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a powdered food product made by drying evaporated milk. Dry milk was first produced in Russia in 1802; it was commercially manufactured there beginning in the late 19th century. Dry milk is made by means of spray or roller drying. The fluid milk is first pasteurized and evaporated in vacuum evaporators. In spray drying, the concentrated milk is dried in an atomizing unit in contact with hot air (150°–180°C); in roller drying, the milk is applied to the surface of rollers heated to 103°–105°C.
Both whole and nonfat dry milk are manufactured. Their respective compositions are as follows: fat, 25 and 1 percent; protein, 25.5 and 36 percent; lactose, 36.5 and 52 percent; minerals, 9 and 6 percent; and moisture, 4 and 5 per cent. The caloric value of 100 g of whole dry milk is 2,300 kilojoules (549.3 kilocalories), and that of nonfat dry milk, 1,567 kilojoules (373 kilocalories). When dry milk is dissolved (reconstituted) in warm water (38°–45°C), the resulting product is the equal of pasteurized fresh milk, both organoleptically and in terms of food value.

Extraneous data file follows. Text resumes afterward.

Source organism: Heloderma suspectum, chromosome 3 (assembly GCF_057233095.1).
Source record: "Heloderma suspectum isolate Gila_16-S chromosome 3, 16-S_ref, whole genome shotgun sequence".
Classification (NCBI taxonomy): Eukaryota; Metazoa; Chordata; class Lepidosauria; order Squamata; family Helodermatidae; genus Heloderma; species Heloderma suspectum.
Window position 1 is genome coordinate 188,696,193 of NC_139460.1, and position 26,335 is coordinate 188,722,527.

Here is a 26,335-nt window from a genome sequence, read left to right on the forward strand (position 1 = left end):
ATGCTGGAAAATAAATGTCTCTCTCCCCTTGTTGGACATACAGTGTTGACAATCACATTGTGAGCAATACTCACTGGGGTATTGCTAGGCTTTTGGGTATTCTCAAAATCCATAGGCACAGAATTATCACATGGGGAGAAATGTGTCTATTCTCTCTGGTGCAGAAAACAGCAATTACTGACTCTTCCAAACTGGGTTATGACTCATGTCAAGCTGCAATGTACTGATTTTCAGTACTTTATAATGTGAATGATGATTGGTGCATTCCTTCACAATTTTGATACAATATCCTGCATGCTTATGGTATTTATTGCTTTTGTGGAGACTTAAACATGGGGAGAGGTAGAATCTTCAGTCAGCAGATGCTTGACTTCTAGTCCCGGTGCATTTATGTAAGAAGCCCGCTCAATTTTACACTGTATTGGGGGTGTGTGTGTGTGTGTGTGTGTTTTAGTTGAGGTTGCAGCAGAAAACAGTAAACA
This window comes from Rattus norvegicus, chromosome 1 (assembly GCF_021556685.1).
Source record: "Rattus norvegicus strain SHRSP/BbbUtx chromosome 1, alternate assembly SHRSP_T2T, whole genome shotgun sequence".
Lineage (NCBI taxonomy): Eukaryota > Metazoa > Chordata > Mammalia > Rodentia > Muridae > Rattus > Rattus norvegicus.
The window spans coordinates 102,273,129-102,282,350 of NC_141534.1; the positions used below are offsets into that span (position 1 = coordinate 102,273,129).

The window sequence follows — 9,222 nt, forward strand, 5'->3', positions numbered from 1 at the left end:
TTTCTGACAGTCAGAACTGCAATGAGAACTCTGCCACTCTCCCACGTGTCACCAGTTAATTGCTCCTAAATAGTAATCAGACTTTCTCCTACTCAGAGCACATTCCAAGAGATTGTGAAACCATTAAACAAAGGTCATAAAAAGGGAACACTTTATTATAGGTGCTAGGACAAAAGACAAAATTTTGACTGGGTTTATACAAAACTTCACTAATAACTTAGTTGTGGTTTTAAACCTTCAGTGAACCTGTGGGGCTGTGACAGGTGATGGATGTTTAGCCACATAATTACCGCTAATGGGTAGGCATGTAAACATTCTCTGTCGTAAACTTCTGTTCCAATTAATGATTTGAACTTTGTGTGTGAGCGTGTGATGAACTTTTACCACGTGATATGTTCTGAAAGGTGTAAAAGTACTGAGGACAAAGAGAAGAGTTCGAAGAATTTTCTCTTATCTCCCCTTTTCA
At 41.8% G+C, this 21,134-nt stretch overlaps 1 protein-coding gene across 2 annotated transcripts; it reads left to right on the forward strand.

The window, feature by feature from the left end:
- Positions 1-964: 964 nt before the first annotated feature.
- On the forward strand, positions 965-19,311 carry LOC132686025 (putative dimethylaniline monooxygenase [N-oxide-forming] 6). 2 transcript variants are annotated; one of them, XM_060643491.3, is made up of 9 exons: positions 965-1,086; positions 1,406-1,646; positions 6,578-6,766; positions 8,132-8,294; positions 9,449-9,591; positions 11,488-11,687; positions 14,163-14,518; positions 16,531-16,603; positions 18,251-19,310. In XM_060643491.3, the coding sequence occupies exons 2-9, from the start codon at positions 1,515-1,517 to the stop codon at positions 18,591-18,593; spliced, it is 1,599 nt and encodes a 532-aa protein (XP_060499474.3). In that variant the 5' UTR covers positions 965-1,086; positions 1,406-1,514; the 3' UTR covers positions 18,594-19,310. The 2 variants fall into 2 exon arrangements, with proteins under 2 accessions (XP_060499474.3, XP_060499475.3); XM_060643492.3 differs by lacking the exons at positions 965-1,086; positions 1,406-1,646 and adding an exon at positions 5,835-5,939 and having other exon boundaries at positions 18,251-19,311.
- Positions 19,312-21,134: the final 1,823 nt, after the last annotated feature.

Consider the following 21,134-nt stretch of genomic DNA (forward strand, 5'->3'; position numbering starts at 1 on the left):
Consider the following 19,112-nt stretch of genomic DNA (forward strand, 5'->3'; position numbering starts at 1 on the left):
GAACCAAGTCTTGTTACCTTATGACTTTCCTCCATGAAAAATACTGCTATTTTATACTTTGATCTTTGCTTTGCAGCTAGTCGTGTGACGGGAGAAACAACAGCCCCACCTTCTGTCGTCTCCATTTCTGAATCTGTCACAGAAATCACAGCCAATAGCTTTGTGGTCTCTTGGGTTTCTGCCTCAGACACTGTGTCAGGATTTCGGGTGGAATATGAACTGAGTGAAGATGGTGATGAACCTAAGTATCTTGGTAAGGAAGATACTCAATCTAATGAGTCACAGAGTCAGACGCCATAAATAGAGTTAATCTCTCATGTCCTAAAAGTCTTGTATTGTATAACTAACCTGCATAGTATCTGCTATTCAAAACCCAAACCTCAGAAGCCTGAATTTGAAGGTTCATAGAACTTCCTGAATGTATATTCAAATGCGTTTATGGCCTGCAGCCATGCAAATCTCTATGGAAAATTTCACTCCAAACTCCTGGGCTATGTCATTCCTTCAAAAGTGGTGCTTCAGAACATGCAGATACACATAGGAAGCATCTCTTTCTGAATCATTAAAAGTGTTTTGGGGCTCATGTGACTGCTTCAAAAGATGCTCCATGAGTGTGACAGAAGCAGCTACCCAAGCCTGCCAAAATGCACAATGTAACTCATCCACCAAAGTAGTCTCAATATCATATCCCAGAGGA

Pasteurized reconstituted milk is distributed in many cities of the USSR in winter, when the supply of fresh milk becomes inadequate owing to weather conditions. Whole reconstituted milk is used mainly for direct consumption, whereas reconstituted nonfat milk is used in the manufacture of bread, pastry, and macaroni products and in the production of substitutes for whole milk that are fed to young farm animals. The production of instant dry milk is being expanded. Dry milk is widely used abroad. The world production of dry milk, both whole and nonfat, exceeded 3.6 million tons in 1975.
REFERENCESKivenko, S. F., and V. V. Strakhov. Proizvodstvo sukhogo i sgushchennogo moloka. Moscow, 1965.
Lipatov, N. N. Teoreticheskie predposylki proizvodstva sukhogo bystrorastvorimogo moloka. Moscow, 1972.
N. N. LIPATOV